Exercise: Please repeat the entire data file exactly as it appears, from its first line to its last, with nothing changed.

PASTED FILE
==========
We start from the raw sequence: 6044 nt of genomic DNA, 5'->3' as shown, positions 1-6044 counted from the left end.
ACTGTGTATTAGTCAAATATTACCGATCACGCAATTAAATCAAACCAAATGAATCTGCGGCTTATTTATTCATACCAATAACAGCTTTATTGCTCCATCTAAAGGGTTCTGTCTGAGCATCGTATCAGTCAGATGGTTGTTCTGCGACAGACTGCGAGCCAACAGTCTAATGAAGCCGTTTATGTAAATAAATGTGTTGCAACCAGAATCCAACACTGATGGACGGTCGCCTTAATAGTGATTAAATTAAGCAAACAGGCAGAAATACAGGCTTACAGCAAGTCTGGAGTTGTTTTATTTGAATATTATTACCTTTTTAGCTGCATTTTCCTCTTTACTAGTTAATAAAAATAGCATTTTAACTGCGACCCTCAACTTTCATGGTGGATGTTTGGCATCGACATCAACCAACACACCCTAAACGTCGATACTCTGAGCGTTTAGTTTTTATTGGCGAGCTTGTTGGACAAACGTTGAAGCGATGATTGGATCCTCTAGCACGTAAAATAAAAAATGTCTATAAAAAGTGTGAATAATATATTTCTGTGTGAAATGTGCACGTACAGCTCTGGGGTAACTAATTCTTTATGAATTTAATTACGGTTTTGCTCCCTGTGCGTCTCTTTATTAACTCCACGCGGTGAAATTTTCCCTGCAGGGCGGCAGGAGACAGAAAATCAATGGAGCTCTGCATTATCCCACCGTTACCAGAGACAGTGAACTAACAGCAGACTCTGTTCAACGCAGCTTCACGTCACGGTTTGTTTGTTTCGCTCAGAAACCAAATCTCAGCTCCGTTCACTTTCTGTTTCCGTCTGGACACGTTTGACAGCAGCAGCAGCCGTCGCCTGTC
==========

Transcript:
We start from the raw sequence: 6044 nt of genomic DNA, 5'->3' as shown, positions 1-6044 counted from the left end.
ACTGTGTATTAGTCAAATATTACCGATCACGCAATTAAATCAAACCAAATGAATCTGCGGCTTATTTATTCATACCAATAACAGCTTTATTGCTCCATCTAAAGGGTTCTGTCTGAGCATCGTATCAGTCAGATGGTTGTTCTGCGACAGACTGCGAGCCAACAGTCTAATGAAGCCGTTTATGTAAATAAATGTGTTGCAACCAGAATCCAACACTGATGGACGGTCGCCTTAATAGTGATTAAATTAAGCAAACAGGCAGAAATACAGGCTTACAGCAAGTCTGGAGTTGTTTTATTTGAATATTATTACCTTTTTAGCTGCATTTTCCTCTTTACTAGTTAATAAAAATAGCATTTTAACTGCGACCCTCAACTTTCATGGTGGATGTTTGGCATCGACATCAACCAACACACCCTAAACGTCGATACTCTGAGCGTTTAGTTTTTATTGGCGAGCTTGTTGGACAAACGTTGAAGCGATGATTGGATCCTCTAGCACGTAAAATAAAAAATGTCTATAAAAAGTGTGAATAATATATTTCTGTGTGAAATGTGCACGTACAGCTCTGGGGTAACTAATTCTTTATGAATTTAATTACGGTTTTGCTCCCTGTGCGTCTCTTTATTAACTCCACGCGGTGAAATTTTCCCTGCAGGGCGGCAGGAGACAGAAAATCAATGGAGCTCTGCATTATCCCACCGTTACCAGAGACAGTGAACTAACAGCAGACTCTGTTCAACGCAGCTTCACGTCACGGTTTGTTTGTTTCGCTCAGAAACCAAATCTCAGCTCCGTTCACTTTCTGTTTCCGTCTGGACACGTTTGACAGCAGCAGCAGCCGTCGCCTGTC